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Colorful fruit pattern of fresh yellow bananas on blue background.

Break up your bananas

Banana hooks may show off bananas in their best light but the problem is, they will all ripen the same time, which means you’re either eating bananas for two days straight or tossing the rotting ones. Here’s a solution: Break up the bunch. Keep some in the fruit bowl on the counter to ripen and store others bananas in the fridge to delay the ripening process. If you missed your chance and you have a bunch of spotted bananas, use them to make one of these banana bread recipes.

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Large onion harvest in a wicker basket.

Don’t let onions and potatoes mingle

Fried potatoes and onions are a delish combo but don’t store them together before you cook them, as the onions will cause the potatoes to go bad. “It’s best to store items like potatoes and squash in an open-air wicker basket in a cool, dark place to preserve freshness,” says Tomlin. “You can store them in a paper bag, but just make sure they’re in a container where moisture or condensation can’t build up, which would make them soften and go bad faster.” Check out the six most common types of onions and how to use them.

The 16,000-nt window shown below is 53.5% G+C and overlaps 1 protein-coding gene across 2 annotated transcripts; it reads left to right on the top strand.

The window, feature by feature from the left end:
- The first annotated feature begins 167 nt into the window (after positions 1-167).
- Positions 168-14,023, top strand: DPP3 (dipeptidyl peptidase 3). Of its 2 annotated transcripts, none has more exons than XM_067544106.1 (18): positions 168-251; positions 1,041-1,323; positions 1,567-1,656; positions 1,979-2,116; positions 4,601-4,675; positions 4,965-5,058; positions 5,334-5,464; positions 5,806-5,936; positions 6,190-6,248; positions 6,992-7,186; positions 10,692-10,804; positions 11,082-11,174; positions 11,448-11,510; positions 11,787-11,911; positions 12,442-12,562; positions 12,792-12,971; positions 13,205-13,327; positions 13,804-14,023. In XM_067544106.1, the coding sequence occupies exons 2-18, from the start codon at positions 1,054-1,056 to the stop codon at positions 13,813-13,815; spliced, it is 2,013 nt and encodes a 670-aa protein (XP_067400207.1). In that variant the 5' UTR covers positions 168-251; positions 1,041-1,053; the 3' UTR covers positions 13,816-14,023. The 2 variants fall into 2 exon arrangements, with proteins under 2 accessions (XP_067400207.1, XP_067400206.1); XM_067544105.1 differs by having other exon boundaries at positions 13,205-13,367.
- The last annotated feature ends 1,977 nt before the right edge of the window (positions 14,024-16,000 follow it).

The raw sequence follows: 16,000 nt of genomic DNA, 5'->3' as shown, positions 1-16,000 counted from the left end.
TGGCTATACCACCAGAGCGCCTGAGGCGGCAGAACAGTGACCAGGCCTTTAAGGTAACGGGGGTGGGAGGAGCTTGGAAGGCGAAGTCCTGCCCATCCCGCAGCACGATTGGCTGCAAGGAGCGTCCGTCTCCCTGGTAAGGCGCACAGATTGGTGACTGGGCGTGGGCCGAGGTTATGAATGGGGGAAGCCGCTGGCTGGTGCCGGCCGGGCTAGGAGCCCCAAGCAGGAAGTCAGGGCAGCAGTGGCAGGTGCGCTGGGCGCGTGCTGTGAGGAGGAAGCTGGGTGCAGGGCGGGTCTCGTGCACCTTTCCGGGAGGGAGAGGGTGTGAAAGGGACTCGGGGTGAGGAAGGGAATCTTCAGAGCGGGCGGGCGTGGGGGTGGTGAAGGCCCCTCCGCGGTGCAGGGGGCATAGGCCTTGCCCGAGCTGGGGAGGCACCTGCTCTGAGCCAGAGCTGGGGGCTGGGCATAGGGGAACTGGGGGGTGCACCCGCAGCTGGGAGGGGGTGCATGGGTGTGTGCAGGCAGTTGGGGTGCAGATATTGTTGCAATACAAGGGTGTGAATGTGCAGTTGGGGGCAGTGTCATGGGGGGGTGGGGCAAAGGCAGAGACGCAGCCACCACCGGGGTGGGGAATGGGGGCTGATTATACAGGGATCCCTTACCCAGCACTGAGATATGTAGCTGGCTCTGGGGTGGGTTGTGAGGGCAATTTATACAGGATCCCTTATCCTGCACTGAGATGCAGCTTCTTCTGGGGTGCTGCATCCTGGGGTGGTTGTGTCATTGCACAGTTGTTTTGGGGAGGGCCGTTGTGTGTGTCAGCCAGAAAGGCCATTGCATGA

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Fresh avocados in paper bag on wooden background;
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Ripen avocados next to bananas

According to the 2017 survey conducted by Pollock Communications and the trade publication Today’s Dietitian avocado is number two on the list of the Top 10 Super Foods for 2017. Since avocados can be pricey, it’s important to store them correctly. “If your avocados are under-ripe, store them next to bananas. The gasses released from the bananas promote ripening,” says Tomlin. “If you need to extend the life of an avocado, store it in the refrigerator. It will slow the ripening process significantly.” This is what happens when you eat an avocado every day.

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Different types of tomatoes, dark background.
Nina Firsova/Shutterstock

Tomatoes hate the fridge